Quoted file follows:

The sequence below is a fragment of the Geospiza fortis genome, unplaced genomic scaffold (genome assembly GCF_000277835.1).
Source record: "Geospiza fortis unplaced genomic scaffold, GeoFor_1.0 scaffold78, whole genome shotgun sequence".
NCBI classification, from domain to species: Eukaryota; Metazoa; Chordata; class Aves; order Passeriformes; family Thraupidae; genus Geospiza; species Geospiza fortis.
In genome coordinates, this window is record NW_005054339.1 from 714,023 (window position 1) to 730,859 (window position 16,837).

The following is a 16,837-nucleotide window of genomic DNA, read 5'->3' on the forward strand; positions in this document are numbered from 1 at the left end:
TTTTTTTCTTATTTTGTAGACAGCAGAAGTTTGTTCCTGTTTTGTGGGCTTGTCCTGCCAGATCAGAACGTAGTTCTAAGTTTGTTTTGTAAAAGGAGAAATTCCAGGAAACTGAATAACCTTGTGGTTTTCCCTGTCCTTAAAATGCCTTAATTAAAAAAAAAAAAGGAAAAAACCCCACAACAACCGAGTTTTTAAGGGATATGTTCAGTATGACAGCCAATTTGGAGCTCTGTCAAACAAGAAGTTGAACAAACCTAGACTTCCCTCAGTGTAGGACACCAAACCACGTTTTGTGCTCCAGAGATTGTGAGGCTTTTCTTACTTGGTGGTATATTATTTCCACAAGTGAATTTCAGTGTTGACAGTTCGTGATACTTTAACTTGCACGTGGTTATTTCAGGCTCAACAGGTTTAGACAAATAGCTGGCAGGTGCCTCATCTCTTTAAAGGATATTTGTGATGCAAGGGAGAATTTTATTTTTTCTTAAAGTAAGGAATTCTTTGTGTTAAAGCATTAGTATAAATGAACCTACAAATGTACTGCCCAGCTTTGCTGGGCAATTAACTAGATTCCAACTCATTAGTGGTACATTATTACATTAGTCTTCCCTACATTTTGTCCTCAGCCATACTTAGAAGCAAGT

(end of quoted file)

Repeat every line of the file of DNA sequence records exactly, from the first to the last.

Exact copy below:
The sequence below is a fragment of the Geospiza fortis genome, unplaced genomic scaffold (genome assembly GCF_000277835.1).
Source record: "Geospiza fortis unplaced genomic scaffold, GeoFor_1.0 scaffold78, whole genome shotgun sequence".
NCBI classification, from domain to species: Eukaryota; Metazoa; Chordata; class Aves; order Passeriformes; family Thraupidae; genus Geospiza; species Geospiza fortis.
In genome coordinates, this window is record NW_005054339.1 from 714,023 (window position 1) to 730,859 (window position 16,837).

The following is a 16,837-nucleotide window of genomic DNA, read 5'->3' on the forward strand; positions in this document are numbered from 1 at the left end:
TTTTTTTCTTATTTTGTAGACAGCAGAAGTTTGTTCCTGTTTTGTGGGCTTGTCCTGCCAGATCAGAACGTAGTTCTAAGTTTGTTTTGTAAAAGGAGAAATTCCAGGAAACTGAATAACCTTGTGGTTTTCCCTGTCCTTAAAATGCCTTAATTAAAAAAAAAAAAGGAAAAAACCCCACAACAACCGAGTTTTTAAGGGATATGTTCAGTATGACAGCCAATTTGGAGCTCTGTCAAACAAGAAGTTGAACAAACCTAGACTTCCCTCAGTGTAGGACACCAAACCACGTTTTGTGCTCCAGAGATTGTGAGGCTTTTCTTACTTGGTGGTATATTATTTCCACAAGTGAATTTCAGTGTTGACAGTTCGTGATACTTTAACTTGCACGTGGTTATTTCAGGCTCAACAGGTTTAGACAAATAGCTGGCAGGTGCCTCATCTCTTTAAAGGATATTTGTGATGCAAGGGAGAATTTTATTTTTTCTTAAAGTAAGGAATTCTTTGTGTTAAAGCATTAGTATAAATGAACCTACAAATGTACTGCCCAGCTTTGCTGGGCAATTAACTAGATTCCAACTCATTAGTGGTACATTATTACATTAGTCTTCCCTACATTTTGTCCTCAGCCATACTTAGAAGCAAGT